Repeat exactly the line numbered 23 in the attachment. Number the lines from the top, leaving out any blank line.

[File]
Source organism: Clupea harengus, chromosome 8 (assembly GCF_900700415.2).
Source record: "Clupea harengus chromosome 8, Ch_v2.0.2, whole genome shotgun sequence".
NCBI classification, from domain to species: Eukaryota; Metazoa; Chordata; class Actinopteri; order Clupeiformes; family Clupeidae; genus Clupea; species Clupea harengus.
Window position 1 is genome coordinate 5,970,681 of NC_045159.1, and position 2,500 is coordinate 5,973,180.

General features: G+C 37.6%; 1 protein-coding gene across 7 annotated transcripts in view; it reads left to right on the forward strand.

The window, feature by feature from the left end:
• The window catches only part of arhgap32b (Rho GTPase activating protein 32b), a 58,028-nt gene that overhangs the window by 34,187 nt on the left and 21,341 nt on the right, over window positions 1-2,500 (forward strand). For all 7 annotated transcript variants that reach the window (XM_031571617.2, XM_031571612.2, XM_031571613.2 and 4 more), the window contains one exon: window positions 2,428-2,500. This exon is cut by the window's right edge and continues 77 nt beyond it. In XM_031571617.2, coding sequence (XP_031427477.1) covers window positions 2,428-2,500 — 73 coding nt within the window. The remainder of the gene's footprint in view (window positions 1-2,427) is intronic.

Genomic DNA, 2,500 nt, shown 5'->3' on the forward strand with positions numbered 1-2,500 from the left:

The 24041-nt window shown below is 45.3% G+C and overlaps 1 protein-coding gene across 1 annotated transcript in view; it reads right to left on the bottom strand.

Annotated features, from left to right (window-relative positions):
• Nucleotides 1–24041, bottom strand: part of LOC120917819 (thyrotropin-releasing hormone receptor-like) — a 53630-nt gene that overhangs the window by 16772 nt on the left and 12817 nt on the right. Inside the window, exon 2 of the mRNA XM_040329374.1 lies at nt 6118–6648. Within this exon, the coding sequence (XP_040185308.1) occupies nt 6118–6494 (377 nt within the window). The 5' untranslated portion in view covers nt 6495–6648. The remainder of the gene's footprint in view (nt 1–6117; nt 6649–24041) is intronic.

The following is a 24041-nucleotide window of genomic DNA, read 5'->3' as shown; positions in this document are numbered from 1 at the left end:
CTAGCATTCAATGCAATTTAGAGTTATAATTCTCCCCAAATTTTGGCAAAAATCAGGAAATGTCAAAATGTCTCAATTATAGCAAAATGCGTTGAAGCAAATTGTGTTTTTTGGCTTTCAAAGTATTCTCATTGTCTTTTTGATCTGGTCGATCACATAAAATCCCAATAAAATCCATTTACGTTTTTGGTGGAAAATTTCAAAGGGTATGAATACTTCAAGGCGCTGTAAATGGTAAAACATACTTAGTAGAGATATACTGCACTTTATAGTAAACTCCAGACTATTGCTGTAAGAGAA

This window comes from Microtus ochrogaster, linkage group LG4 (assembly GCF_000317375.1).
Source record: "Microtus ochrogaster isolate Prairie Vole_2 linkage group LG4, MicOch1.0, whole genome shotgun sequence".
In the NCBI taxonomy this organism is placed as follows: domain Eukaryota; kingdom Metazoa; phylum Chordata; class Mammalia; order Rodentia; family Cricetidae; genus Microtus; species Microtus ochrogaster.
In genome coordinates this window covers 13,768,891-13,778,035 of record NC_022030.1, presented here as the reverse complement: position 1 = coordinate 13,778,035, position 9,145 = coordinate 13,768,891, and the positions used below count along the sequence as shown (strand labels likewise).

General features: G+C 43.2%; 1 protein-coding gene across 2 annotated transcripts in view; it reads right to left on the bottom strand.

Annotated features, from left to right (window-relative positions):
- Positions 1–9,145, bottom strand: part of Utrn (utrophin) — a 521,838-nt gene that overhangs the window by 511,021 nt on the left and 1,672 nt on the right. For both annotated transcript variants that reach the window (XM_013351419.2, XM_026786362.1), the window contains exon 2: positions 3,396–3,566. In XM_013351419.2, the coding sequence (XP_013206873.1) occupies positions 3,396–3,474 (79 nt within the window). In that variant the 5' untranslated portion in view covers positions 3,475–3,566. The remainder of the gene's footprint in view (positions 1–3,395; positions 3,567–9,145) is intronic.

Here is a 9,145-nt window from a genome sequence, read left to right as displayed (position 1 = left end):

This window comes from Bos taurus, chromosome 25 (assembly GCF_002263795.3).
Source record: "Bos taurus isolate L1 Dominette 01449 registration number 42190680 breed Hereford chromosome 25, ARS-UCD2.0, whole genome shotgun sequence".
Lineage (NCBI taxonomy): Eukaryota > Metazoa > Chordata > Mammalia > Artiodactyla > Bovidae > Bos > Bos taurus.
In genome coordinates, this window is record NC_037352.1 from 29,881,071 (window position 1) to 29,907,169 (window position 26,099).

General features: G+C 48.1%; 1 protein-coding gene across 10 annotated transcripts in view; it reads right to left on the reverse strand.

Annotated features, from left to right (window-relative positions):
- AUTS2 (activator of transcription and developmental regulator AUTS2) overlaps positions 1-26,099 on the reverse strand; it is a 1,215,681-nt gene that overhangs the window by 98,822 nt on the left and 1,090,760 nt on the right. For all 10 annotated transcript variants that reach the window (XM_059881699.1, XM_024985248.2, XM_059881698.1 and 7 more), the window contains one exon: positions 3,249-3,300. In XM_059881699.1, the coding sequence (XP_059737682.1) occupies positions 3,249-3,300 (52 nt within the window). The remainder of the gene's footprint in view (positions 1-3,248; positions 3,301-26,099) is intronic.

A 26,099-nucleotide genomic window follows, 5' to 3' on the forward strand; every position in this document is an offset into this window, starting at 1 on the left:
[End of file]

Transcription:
Source record: "Bos taurus isolate L1 Dominette 01449 registration number 42190680 breed Hereford chromosome 25, ARS-UCD2.0, whole genome shotgun sequence".